I chose to be quite orderly in my attempt – first masking out three lines across the canvas, then applying the first layers of paint. I used different tools to get different paint effects, and each time I returned to the artwork, I re-obscured most of the lines, and added more paint. Here are some photos of the work emerging over a 48 hour period.

Stephanie Barnes was a member of this group, and she produced a completely different work using a variety of different tools, including scrapers, bubble wrap, and a rubber comb to apply paint. I love how this artwork changes throughout the process – barely any traces of the original layer remain.

This was a really enjoyable process, I’d recommend it to anyone who wants to experience something emerging and changing over time in an improvisational way.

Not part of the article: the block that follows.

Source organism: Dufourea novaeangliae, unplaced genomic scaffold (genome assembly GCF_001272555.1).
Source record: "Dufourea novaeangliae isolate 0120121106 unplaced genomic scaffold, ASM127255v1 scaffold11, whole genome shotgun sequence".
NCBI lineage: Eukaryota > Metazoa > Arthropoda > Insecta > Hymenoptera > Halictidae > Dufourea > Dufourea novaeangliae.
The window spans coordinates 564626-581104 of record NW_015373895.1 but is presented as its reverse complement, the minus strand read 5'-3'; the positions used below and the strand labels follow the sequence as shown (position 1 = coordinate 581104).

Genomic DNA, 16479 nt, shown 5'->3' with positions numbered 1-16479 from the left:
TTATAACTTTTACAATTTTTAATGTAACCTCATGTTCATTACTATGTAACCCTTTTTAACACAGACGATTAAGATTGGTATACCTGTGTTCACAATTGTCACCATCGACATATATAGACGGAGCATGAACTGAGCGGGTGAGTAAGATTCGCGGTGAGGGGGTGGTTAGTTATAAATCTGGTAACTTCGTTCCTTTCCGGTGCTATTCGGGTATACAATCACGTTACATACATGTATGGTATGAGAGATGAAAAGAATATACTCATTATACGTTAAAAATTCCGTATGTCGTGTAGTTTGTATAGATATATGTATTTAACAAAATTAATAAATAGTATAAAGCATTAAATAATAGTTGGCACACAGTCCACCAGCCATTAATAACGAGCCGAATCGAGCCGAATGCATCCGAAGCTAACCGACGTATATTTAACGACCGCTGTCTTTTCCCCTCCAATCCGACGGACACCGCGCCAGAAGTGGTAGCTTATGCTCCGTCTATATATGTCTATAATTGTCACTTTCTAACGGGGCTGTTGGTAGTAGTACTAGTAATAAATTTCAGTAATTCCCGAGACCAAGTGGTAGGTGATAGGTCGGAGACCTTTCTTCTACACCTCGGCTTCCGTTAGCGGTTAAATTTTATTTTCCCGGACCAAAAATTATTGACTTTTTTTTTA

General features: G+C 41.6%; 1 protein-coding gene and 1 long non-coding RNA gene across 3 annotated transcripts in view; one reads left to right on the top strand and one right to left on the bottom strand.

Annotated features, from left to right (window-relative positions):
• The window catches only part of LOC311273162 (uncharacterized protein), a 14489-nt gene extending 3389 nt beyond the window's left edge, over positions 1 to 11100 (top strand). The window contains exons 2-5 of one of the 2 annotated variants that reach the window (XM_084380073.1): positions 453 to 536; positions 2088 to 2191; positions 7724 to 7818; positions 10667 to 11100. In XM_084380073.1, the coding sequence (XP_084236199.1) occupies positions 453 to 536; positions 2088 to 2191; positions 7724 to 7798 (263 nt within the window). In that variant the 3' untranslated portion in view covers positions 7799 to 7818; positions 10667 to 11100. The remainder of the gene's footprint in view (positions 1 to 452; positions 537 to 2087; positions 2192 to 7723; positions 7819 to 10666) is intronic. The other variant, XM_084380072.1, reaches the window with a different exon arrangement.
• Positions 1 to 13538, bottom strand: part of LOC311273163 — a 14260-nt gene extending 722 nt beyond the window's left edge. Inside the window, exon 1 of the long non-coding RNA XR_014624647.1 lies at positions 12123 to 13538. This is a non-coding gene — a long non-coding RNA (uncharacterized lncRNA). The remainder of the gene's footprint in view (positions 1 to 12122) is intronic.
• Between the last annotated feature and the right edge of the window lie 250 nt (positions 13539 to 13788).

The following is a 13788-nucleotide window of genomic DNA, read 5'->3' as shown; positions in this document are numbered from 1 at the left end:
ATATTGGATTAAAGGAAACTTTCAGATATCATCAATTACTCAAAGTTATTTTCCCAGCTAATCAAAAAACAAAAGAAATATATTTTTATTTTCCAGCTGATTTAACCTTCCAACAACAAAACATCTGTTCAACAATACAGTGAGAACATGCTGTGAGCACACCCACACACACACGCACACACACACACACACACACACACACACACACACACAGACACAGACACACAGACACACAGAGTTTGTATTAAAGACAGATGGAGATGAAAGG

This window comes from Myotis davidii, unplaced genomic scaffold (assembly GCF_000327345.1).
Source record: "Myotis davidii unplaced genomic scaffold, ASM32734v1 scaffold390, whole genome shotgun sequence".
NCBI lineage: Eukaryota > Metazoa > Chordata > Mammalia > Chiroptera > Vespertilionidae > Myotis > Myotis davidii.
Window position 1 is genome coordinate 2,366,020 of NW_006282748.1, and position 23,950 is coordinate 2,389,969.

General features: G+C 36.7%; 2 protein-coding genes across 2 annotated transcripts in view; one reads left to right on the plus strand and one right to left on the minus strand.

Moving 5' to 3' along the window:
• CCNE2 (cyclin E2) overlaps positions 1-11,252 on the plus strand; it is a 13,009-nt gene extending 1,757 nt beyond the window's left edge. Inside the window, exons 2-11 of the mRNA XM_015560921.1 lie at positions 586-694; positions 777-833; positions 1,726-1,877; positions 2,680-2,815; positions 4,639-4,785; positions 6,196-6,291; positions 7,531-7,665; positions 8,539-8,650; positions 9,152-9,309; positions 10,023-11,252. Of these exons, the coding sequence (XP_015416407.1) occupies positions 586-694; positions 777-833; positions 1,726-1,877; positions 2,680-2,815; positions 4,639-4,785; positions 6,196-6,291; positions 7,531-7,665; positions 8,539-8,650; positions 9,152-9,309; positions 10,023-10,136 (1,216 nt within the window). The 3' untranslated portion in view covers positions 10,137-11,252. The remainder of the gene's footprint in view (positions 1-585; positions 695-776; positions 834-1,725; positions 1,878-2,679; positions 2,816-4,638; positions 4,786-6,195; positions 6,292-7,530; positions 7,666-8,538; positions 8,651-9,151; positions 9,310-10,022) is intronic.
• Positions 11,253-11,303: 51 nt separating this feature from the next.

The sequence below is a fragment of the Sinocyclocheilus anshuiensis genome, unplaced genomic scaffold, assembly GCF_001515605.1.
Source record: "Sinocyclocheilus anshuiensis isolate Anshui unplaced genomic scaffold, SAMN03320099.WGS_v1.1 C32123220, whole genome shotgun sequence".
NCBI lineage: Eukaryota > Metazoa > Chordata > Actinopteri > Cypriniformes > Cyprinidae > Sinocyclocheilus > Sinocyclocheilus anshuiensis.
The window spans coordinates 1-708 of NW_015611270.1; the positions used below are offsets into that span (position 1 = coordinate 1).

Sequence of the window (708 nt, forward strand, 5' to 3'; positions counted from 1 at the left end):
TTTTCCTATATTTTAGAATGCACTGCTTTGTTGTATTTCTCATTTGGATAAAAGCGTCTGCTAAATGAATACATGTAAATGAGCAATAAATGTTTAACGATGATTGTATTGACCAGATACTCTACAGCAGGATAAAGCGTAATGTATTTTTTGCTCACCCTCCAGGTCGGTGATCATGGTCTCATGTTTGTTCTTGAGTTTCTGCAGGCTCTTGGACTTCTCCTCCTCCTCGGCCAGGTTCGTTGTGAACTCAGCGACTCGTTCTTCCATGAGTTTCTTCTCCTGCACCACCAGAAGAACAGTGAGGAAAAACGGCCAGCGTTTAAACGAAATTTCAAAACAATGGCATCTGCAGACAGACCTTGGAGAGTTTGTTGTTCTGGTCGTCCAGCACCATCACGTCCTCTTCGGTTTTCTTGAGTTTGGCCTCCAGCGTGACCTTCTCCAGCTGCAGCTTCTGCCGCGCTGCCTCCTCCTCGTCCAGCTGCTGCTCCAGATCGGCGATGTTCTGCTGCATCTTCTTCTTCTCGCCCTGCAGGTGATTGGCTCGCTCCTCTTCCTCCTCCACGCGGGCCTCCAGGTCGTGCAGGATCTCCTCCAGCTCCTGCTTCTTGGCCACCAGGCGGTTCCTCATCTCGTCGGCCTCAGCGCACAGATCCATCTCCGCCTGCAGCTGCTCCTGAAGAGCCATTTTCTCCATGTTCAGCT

Distress Call : A Portrait

Along with colleagues, I’ve been helping to soak up a stressful situation at work lately. It’s been hard – trying to look out for one another and look out for myself too. Over the weekend I ran and gave away some art, spent some lovely time with family too, yet in the background, the stress remained.

On Saturday night, still looking for a release, I opened a few tubes of paint and using only my fingers, I painted a portrait. Portraiture is alien to me, as is not using a brush, and I struggled to make an image.

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Unhappy with what I’d made, I nevertheless left the portrait to dry overnight.

On Sunday I felt no happier with the work in its original form, and I returned to it. After a few more fingerfuls of paint, here’s where I got to.